It's all in timing. Planting cool season grains during the warm season will be tough for them to establish.

You're not too late to replant cereal grains, but I would get on it ASAP. If you have access to a drill, I would drill them as soon as you can. Typically, for cereal grain plantings we shoot for around Sept 1 in southern Iowa down thru most of Missouri. A touch earlier if you are in the northern part of the state.

Your 2 acre plot last fall was planted at the right time period (cool season grains during cool season), hence your reason for success.

FWIW - Millet and Buckwheat both make great summer alternatives for a shorter season. Both are "warm season" crops and do much better during summer months. Any of the Millet varieties are a better alternative than Buckwheat if erosion control is your primary concern.

Good luck!
 

Sligh1

Administrator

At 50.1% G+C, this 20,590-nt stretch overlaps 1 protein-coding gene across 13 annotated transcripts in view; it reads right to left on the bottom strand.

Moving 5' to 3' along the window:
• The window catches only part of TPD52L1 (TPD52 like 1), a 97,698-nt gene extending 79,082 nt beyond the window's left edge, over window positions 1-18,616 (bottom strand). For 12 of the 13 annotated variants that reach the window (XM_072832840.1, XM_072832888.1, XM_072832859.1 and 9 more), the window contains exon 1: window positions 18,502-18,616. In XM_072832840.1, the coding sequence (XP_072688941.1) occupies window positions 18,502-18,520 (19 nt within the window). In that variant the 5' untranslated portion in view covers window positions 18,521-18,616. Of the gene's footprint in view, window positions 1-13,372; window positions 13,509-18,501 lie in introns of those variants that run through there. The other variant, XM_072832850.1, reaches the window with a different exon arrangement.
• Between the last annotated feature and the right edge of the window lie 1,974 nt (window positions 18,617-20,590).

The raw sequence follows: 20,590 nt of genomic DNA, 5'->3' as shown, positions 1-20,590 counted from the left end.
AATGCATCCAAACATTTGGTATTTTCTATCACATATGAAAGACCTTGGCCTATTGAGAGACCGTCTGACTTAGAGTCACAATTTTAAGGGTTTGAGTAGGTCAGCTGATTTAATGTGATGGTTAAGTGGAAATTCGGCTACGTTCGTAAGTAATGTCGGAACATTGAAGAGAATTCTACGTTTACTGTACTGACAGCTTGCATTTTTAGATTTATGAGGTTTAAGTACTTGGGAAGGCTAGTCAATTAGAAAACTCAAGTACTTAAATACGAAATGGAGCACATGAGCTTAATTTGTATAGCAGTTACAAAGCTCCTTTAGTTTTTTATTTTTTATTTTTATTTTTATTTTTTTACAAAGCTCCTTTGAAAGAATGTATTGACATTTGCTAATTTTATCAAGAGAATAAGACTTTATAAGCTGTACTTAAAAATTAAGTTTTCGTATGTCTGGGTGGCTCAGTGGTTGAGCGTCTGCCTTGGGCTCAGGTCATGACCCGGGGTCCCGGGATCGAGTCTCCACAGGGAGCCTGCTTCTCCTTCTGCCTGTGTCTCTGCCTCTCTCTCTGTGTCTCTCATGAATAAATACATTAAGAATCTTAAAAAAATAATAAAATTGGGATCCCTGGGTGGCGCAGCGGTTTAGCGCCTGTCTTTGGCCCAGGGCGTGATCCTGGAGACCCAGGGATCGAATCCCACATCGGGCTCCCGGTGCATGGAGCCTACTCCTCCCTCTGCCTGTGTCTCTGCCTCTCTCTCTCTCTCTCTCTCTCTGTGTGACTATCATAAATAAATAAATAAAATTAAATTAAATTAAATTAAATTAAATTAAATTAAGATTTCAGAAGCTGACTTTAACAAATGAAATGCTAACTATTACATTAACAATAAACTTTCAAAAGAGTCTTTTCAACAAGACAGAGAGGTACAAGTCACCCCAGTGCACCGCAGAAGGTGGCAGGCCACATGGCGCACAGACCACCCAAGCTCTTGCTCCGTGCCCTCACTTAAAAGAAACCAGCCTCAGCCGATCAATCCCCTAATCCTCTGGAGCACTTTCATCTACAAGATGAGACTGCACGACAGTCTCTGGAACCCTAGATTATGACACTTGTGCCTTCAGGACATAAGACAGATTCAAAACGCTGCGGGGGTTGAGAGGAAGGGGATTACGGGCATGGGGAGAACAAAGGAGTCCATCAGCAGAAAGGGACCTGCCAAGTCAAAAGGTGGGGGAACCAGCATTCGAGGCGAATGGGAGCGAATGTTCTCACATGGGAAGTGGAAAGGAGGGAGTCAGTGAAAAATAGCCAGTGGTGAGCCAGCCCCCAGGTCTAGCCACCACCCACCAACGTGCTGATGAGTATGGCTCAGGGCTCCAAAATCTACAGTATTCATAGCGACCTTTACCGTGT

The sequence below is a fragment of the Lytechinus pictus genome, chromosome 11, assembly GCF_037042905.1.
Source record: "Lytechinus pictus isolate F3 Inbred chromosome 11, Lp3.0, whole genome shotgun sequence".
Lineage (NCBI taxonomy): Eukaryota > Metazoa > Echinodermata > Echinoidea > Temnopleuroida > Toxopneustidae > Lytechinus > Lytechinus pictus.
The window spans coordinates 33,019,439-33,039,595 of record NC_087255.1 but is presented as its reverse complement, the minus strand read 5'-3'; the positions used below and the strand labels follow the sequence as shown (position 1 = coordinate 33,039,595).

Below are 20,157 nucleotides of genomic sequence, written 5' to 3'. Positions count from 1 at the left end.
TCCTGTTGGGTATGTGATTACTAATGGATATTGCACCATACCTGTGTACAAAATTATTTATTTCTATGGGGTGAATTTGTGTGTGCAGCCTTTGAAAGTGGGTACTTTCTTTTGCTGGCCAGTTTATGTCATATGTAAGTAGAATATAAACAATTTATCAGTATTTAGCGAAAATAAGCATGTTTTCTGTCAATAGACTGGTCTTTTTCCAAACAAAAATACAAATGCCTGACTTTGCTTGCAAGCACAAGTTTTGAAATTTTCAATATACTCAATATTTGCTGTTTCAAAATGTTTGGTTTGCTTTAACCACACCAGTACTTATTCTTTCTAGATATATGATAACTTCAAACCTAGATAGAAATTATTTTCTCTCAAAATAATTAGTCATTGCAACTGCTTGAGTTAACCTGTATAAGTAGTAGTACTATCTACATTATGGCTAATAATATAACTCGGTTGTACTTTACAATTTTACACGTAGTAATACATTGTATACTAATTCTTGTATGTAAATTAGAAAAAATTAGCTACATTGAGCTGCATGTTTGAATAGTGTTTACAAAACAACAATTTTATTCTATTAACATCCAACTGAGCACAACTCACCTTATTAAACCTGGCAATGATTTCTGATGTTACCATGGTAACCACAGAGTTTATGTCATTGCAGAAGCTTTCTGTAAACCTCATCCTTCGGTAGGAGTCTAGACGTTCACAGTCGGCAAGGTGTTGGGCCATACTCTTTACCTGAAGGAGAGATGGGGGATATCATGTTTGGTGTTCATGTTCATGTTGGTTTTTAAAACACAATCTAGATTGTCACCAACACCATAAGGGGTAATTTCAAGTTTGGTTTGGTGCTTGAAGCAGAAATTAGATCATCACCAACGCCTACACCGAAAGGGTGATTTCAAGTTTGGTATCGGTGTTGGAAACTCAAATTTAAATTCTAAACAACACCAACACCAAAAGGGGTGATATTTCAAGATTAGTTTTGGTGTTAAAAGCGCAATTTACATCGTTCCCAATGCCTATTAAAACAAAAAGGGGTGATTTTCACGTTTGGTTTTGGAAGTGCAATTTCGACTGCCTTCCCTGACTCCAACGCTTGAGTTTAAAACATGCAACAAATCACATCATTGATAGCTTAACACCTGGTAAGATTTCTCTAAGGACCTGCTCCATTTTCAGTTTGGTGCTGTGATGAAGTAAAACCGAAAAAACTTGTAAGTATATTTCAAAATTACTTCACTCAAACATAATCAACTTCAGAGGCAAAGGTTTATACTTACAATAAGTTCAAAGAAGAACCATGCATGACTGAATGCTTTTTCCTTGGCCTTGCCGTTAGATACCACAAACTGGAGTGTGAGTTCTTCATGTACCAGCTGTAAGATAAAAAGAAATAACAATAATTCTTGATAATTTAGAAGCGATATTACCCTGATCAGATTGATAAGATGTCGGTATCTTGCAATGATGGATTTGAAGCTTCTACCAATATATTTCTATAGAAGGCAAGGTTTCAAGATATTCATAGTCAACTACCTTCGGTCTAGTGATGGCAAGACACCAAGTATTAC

Staff member
Redoing…. Do rye & oats & winter peas with them. I’d do all 3. & I run 50-60 lbs of each per acre for deer (& do clovers, etc) All 3 are excellent for erosion control & can drill all 3 mid September. Agree on all of above…. I’d also do very soon- especially for deer value.
 

Bassattackr

Active Member
September 18th, 2021

Dbltree mix in main center plot coming in nicely. Can see the peas, radishes here and there. Most browse evident on the oats, can't find too much on the peas yet (surprisingly!).

Fall is finally coming here in central MO! Staying out of most areas for now.

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Sligh1

Administrator
Staff member
It’s actually a rare year that everything from spring alfalfa, then corn & beans to “fall plots” all succeed perfectly. I did not have one of those rare years ;). Corn & beans great & existing clover & alfalfa clearly fine.
Regionally dependent- this year is a mixed bag for sure on anything planted.
MY FAILURE:
1) later brassicas that missed the heavy rains. Early planted (pre big rain) was fine but after that- pretty much toast. My plan B on those areas and then the “go to dbltree mix” as part of regular rotation was my next failure….